You have to consider with Folau the fact that he completely refused to reconcile with RA on the many occasions it was available. There was no acknowledgement that what he did was an issue, he refused to take the post down and showed no remorse. If any of those things had happened his contract wouldn’t have been terminated. It was basically a case of let him say whatever he wants on social media going forward or terminate his contract. He made it impossible for there to be any middle ground.

          Latu is presumably going to try and do everything he can to keep his contract.

          I disagree that the bar has been set particularly high by RA in the wake of Folau.

        • Brisneyland Local

          Lets see what the courts say but as Mr Wood QC looks like being Folau’s legal rep, watch this space.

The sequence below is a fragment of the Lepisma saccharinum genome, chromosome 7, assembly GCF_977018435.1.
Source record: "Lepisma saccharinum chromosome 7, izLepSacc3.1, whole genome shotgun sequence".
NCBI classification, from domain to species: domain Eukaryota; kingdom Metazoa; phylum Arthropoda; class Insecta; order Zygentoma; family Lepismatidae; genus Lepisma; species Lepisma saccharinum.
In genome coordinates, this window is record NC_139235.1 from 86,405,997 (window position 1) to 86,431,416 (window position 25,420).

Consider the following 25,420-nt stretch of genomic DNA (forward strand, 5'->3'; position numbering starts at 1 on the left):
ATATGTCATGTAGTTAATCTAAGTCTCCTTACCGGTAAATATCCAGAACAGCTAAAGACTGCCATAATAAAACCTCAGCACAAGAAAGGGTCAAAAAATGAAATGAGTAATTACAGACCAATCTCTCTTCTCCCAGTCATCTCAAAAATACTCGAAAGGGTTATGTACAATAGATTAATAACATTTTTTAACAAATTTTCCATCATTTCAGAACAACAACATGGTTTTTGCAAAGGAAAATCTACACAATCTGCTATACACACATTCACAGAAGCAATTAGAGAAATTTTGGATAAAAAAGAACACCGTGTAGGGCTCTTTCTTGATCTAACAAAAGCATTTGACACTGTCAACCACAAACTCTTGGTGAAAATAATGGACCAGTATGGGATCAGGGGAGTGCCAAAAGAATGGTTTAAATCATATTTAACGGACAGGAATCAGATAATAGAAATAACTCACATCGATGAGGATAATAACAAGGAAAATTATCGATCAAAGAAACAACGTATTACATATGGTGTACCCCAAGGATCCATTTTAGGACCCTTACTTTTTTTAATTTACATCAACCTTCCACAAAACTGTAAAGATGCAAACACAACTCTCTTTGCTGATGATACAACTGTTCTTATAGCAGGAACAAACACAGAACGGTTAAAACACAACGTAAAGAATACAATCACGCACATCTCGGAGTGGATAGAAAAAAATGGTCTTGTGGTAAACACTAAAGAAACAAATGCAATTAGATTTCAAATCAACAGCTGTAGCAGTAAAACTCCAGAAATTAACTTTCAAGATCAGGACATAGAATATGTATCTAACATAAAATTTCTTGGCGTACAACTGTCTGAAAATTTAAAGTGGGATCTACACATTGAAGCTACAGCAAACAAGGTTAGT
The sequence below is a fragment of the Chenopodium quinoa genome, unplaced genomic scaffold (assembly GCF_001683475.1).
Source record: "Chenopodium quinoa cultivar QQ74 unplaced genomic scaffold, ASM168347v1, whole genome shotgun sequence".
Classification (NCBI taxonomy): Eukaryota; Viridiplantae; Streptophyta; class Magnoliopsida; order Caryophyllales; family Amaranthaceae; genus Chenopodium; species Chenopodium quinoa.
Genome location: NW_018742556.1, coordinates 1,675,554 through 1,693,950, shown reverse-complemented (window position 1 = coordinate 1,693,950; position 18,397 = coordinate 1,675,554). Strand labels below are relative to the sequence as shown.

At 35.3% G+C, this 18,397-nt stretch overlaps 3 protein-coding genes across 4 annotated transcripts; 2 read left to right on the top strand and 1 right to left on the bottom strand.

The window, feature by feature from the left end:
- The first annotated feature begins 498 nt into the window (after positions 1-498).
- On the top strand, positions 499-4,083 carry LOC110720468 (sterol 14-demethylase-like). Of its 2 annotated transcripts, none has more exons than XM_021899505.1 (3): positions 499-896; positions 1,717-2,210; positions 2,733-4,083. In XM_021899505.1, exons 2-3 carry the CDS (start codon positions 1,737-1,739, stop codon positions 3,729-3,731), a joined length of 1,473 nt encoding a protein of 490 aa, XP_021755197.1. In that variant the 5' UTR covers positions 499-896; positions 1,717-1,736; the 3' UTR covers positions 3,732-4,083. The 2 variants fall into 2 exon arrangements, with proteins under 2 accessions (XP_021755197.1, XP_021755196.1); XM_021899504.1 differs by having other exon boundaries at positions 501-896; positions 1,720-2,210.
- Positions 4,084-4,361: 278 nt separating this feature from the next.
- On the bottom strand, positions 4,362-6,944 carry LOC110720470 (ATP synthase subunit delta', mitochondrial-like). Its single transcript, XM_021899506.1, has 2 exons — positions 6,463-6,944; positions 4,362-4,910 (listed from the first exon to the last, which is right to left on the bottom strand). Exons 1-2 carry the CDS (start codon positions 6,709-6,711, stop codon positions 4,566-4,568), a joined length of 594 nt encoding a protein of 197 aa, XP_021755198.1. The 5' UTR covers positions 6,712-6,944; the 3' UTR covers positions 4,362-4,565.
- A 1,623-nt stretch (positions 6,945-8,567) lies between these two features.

• GO THE Q REDS

          Mate when you run a clown show your quite OK to set the bar up wonky….. low one side and high on the other! Suits a wide range of agendas then…..

        • Brisneyland Local

          I prefer my bar to be made of rubber!

          Semper Gumbius = Always flexible! ;-)

        • Bobas

          If you have a level bar urine doesn’t drain off it as easily.

      • Metootootoo

        With two convictions for DIU he may end up in gaol. I think that would be terminal

      • AllyOz

        Depends on whether he was shouting quotes from the bible out the window while driving around drunk ;)

    • Geoffro